Quotations about   golden age

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Every old man complains of the growing depravity of the world, of the petulance and insolence of the rising generation. He recounts the decency and regularity of former times, and celebrates the discipline and sobriety of the age in which his youth was passed; a happy age which is now no more to be expected, since confusion has broken in upon the world, and thrown down all the boundaries of civility and reverence.


Samuel Johnson (1709-1784) English writer, lexicographer, critic
The Rambler, #50 (8 Sep 1750)
Added on 6-Oct-16 | Last updated 6-Oct-16
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In spite of every sage whom Greece can show,
Unerring wisdom never dwelt below;
Folly in all of every age we see,
The only difference lies in the degree.

[N’en déplaise à ces fous nommés sages de Grèce,
En ce monde il n’est point de parfaite sagesse :
Tous les hommes sont fous, et, malgré tous leurs soins,
Ne diffèrenet entre eux que du plus ou du moins.]

Nicolas Boileau-Despréaux (1636-1711) French poet and critic
Satires, Satire 4, l. 37 (1716)
Added on 25-May-16 | Last updated 25-May-16
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Those who compare the age in which their lot has fallen with a golden age which exists only in imagination, may talk of degeneracy and decay; but no man who is correctly informed as to the past, will be disposed to take a morose or desponding view of the present.

Thomas Babington Macaulay (1800-1859) English writer and politician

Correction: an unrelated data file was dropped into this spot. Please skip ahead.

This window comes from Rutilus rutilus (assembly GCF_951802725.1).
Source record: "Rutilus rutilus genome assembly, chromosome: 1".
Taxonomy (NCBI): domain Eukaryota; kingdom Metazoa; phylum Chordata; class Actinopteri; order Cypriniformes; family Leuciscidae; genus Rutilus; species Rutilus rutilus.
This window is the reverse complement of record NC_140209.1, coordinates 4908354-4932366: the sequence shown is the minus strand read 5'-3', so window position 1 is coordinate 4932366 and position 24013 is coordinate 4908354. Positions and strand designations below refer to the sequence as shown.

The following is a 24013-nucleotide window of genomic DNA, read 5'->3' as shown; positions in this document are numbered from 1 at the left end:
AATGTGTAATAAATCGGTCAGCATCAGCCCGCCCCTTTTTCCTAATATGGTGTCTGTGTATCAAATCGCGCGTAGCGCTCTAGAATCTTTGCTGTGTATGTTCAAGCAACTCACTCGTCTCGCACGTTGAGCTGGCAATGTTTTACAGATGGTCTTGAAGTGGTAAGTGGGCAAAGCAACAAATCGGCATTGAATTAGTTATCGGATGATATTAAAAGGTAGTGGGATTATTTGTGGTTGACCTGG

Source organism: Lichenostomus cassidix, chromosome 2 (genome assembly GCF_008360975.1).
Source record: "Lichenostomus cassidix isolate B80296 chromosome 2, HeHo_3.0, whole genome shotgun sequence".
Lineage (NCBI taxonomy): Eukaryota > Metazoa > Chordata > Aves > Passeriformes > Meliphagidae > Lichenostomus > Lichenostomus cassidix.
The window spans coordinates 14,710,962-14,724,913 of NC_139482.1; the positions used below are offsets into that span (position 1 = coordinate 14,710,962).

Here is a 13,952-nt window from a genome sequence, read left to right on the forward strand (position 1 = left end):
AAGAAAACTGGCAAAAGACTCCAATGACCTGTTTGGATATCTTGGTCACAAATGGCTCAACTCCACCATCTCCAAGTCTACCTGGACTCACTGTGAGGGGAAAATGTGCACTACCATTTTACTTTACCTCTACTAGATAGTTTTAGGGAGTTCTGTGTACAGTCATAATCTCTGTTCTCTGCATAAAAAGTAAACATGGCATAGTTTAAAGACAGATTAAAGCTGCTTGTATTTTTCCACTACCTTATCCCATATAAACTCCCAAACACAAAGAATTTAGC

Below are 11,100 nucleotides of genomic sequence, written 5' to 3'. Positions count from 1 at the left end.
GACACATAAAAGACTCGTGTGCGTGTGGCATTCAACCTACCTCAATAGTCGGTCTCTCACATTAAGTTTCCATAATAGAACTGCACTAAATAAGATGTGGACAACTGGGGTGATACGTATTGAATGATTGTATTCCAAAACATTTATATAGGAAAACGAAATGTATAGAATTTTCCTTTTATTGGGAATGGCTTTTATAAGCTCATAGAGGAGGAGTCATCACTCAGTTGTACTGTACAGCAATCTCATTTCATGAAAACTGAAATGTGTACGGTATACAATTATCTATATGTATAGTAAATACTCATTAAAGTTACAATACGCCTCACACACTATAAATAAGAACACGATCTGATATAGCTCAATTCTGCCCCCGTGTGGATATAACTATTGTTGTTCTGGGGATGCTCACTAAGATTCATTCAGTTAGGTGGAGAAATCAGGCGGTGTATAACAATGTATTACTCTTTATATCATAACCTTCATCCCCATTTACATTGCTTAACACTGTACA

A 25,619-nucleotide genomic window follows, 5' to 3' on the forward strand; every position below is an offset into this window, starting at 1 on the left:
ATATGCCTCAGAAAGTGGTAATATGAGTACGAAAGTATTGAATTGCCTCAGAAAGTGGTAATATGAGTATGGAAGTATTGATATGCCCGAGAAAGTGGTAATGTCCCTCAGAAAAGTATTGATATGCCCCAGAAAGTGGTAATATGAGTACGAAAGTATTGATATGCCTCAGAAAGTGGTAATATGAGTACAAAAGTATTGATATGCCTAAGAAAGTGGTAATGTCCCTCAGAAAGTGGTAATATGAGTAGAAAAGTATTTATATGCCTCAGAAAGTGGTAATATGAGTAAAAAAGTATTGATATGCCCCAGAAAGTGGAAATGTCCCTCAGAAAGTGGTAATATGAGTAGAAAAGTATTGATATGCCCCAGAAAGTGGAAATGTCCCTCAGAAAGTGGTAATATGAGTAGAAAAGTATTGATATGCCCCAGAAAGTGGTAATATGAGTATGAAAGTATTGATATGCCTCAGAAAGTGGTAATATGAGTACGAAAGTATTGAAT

History of England, Vol. I, ch. 1 (1849-1861)
Added on 10-Apr-08 | Last updated 16-Jan-20
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Those two fatal words, Mine and Thine.

Miguel de Cervantes (1547-1616) Spanish novelist
Don Quixote, Part 1, Book 2, ch. 11 (1605) [tr. Motteux & Ozell (1743)]

Alt trans.:
  • "Oh happy age, which our first parents called the age of gold! not because gold, so much adored in this iron-age, was then easily purchased, but because those two fatal words, mine and thine, were distinctions unknown to the people of those fortunate times." [Full version of the above]
  • "Happy the age, happy the time, to which the ancients gave the name of golden, not because in that fortunate age the gold so coveted in this our iron one was gained without toil, but because they that lived in it knew not the two words 'mine' and 'thine'!" [tr. Ormsby (1885)]
  • "Happy age, and happy days were those, to which the ancients gave the name of golden; not, that gold, which in these our iron-times, is so much esteemed, was to be acquired without trouble, in that fortunate period; but, because people then, were ignorant of those two words MINE and THINE." [tr. Smollett (1976), as Part 1, Book 1, ch. 3]
Added on 1-Feb-04 | Last updated 9-Jun-15
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